Okay, alternative fuel might be a misleading category in which to place an article about diesel, however in the context of the Thai passenger car market, diesel is very much an underutilized alternative to the petrol engine.
In Europe there are very few cars on the market that don't have at least one diesel-engine option and in many cases the diesel-engined versions are the top sellers.
In Thailand there are only a handful of passenger cars that offer diesel power, and none of them are mainstream models. Why is it taking so long for diesel to catch on in passenger car transport? Let's take a look.
A Brazilian solution to our Gasohol problem? Maybe not, but this device may be of interest to those of you following the Gasohol story here in Thailand.
ABCesso, a Brazilian Technology company, has produced an add-on device which will essentially convert most petrol cars into Flex Fuel Vehicles capable of running E85, pure petrol, or any blend of ethanol and petrol. This would include our local Gasohol 95 (E10).
Thailand, along with the rest of the world, is starting to face up to the fact that oil will not last much longer. Estimates put the end of oil anywhere between 25 and 50 years from now. But the time frame in which oil will run out is not important to know. Oil is getting harder to find and demand is rising, pushing prices ever higher.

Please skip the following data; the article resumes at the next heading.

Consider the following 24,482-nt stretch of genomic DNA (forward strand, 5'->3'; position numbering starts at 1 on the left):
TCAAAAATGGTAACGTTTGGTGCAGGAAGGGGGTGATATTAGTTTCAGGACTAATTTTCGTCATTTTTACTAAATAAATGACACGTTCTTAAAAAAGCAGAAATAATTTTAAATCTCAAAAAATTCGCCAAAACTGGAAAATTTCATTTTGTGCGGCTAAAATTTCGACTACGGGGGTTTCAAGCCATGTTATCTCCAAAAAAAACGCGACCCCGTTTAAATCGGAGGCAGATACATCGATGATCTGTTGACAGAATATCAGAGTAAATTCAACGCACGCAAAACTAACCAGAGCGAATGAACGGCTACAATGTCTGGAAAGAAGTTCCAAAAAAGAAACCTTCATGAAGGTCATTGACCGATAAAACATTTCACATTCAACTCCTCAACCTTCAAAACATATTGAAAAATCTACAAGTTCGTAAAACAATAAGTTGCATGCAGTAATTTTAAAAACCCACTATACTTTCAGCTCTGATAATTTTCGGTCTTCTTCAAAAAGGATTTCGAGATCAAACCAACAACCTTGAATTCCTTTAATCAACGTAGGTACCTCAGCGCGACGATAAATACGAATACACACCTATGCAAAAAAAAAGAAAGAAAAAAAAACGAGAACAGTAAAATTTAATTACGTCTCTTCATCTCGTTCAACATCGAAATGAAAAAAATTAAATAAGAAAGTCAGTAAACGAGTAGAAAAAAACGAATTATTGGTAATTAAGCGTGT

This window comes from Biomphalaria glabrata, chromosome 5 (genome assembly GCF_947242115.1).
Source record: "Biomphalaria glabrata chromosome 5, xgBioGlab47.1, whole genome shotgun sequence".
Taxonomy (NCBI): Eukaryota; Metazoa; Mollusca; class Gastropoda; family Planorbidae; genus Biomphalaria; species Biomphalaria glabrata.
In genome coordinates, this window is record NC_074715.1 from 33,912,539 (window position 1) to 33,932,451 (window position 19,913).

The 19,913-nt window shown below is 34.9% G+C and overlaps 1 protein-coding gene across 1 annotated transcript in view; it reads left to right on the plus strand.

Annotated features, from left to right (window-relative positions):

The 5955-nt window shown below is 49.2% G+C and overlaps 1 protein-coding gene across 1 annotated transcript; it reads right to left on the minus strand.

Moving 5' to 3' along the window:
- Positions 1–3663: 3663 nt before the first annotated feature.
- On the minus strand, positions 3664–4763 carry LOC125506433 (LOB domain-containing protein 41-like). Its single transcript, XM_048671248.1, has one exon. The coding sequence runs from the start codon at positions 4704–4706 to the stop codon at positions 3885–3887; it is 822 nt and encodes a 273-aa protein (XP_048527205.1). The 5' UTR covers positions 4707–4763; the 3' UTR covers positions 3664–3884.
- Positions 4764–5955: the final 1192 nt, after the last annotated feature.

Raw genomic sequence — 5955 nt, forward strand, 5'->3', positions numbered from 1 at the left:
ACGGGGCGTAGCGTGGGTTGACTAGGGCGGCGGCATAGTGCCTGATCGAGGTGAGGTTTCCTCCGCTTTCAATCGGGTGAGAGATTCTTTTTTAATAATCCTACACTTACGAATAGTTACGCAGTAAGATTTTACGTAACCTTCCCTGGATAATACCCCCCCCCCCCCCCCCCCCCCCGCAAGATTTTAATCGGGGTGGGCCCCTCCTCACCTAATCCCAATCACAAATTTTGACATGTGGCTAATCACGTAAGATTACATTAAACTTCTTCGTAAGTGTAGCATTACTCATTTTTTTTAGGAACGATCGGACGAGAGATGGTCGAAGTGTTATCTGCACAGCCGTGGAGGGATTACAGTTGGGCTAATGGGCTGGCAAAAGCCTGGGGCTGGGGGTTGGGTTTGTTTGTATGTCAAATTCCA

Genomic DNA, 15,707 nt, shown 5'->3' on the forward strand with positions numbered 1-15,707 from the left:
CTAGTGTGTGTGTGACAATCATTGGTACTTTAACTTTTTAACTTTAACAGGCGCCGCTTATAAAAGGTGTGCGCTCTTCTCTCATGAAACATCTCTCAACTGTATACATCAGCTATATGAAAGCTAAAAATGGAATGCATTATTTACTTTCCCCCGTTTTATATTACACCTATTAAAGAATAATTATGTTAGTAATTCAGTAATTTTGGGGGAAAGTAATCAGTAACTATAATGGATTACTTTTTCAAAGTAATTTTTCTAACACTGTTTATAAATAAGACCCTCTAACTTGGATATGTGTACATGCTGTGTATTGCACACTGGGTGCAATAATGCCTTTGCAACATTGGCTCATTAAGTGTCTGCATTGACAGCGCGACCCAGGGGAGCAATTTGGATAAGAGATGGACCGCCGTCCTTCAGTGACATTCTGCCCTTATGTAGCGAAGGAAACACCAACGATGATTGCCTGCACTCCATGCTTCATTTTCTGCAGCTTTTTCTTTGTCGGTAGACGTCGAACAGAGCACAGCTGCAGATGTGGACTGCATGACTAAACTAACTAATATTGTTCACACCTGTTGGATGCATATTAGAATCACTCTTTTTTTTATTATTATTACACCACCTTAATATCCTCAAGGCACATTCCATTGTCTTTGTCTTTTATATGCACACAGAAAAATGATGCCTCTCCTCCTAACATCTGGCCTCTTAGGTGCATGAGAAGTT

Thailand is reacting to the problem now as it is forced to do something to attempt to reduce energy spending and develop programs to make Thailand more self-sufficient when it comes to energy. Gasohol 95 and 91 are at least a start on the road to providing sustainable alternatives. But there doesn't seem to be a lot of imagination or innovation being put to use, and it will take more than blending some ethanol into petrol to solve the problem.
Earlier this year the Thai government recognized that something needed to be done about the fuel situation. Thailand had long subsidized motor fuel to keep the cost artificially low. Finally, rising global oil prices forced the government to take action.
It would be easy to criticize the government for failing to take action sooner but neighbors Indonesia, and more recently Burma, left it later, and were forced to take more dramatic measures leading to public demonstrations of frustration as prices at the pumps soared overnight. Since Thailand acted sooner, a more measured approach was possible with prices risen gradually.
Planet Ark has an interesting article on biofuel production in Thailand.